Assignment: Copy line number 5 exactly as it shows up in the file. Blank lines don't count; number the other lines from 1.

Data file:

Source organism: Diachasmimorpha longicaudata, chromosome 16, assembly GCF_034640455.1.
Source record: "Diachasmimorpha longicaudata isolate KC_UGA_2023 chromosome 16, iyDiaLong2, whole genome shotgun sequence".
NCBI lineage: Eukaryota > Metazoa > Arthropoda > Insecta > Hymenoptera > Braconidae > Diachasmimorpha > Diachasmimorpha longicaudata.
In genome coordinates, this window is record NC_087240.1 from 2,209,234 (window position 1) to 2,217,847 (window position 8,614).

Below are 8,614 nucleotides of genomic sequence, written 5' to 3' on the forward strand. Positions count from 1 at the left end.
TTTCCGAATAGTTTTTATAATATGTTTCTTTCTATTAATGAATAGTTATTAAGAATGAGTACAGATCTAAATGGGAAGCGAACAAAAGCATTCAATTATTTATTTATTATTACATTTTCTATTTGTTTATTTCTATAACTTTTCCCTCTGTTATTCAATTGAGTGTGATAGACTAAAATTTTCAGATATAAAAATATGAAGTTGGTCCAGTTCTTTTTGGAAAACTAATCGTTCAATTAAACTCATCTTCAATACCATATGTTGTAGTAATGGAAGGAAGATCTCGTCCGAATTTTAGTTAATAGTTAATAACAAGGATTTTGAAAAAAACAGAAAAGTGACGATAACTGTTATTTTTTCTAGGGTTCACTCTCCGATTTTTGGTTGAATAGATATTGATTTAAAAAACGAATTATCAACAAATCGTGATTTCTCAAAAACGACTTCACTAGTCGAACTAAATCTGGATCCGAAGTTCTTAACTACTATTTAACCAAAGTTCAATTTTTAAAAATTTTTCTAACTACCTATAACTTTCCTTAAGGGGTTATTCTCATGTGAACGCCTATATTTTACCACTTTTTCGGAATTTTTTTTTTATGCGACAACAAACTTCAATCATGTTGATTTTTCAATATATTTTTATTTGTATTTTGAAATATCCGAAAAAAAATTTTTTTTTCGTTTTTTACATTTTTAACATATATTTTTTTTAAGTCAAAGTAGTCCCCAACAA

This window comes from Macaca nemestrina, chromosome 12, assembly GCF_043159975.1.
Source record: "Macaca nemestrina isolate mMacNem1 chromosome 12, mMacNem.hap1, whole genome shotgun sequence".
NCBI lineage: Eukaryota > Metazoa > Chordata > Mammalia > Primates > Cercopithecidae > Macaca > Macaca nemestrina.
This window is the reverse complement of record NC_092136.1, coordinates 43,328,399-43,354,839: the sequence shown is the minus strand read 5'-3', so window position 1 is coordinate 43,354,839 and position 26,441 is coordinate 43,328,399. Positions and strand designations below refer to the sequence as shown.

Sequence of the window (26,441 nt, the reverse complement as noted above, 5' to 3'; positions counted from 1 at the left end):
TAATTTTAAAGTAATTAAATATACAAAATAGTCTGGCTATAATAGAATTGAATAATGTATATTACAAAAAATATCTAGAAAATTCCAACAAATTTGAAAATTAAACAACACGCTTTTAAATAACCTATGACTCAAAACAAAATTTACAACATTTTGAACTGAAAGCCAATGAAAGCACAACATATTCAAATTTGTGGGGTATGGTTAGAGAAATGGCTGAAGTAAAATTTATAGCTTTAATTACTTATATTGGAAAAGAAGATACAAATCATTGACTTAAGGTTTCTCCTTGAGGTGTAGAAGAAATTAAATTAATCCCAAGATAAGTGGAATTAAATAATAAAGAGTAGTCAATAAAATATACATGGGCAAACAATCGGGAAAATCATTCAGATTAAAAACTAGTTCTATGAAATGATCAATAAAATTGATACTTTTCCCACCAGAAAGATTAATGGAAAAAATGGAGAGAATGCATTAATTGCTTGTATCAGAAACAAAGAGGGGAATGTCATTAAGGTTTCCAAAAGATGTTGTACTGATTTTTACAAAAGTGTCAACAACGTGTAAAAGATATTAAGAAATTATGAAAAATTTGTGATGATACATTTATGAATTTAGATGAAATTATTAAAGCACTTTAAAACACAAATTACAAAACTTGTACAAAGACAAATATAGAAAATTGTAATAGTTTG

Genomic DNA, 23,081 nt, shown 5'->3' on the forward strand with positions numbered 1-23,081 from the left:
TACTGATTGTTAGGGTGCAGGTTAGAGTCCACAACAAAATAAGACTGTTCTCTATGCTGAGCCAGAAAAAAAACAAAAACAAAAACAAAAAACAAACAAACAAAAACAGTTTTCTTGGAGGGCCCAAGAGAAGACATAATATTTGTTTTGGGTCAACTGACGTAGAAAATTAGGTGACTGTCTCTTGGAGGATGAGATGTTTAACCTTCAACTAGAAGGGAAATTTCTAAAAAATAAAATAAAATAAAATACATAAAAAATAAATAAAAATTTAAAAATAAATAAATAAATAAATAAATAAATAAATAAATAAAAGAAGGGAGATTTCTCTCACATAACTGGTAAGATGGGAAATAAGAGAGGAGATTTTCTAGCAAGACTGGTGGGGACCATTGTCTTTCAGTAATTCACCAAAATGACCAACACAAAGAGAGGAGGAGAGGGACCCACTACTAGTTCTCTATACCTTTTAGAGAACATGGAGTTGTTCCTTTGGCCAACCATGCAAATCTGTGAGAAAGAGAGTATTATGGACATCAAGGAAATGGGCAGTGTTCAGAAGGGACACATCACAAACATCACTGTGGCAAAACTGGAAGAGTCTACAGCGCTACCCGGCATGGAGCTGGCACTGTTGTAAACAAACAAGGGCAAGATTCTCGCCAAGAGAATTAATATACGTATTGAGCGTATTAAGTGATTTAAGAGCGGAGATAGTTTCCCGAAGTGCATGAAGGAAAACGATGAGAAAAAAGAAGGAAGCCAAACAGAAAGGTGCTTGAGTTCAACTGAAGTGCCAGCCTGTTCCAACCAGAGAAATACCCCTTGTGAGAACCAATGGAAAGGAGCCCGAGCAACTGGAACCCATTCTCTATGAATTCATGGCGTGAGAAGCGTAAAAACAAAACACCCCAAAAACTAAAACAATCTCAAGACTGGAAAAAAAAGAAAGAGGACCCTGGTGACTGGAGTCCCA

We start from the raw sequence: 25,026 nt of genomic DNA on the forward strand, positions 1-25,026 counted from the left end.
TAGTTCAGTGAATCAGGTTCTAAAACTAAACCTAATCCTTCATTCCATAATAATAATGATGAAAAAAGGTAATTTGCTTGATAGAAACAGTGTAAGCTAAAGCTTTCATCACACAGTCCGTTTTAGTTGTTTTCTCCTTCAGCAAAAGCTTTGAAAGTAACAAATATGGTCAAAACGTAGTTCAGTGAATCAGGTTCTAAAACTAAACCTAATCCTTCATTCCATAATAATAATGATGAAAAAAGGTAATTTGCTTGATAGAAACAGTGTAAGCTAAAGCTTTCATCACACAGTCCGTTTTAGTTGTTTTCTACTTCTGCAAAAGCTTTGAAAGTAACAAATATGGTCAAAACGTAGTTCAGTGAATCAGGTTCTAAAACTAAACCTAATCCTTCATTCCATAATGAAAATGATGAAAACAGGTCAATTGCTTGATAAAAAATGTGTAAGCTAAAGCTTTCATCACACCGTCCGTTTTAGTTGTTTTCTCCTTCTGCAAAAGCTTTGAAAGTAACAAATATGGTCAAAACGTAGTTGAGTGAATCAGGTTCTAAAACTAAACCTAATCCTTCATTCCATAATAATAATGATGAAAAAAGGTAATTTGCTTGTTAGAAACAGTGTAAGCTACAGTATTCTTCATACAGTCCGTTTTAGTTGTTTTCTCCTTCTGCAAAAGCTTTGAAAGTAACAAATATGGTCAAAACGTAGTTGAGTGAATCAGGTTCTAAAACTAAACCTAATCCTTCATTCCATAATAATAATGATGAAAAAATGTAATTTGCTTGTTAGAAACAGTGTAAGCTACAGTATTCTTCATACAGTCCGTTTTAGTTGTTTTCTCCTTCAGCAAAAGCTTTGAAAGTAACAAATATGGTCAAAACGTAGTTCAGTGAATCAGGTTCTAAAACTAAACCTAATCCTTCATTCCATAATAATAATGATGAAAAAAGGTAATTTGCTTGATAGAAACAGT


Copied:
Below are 8,614 nucleotides of genomic sequence, written 5' to 3' on the forward strand. Positions count from 1 at the left end.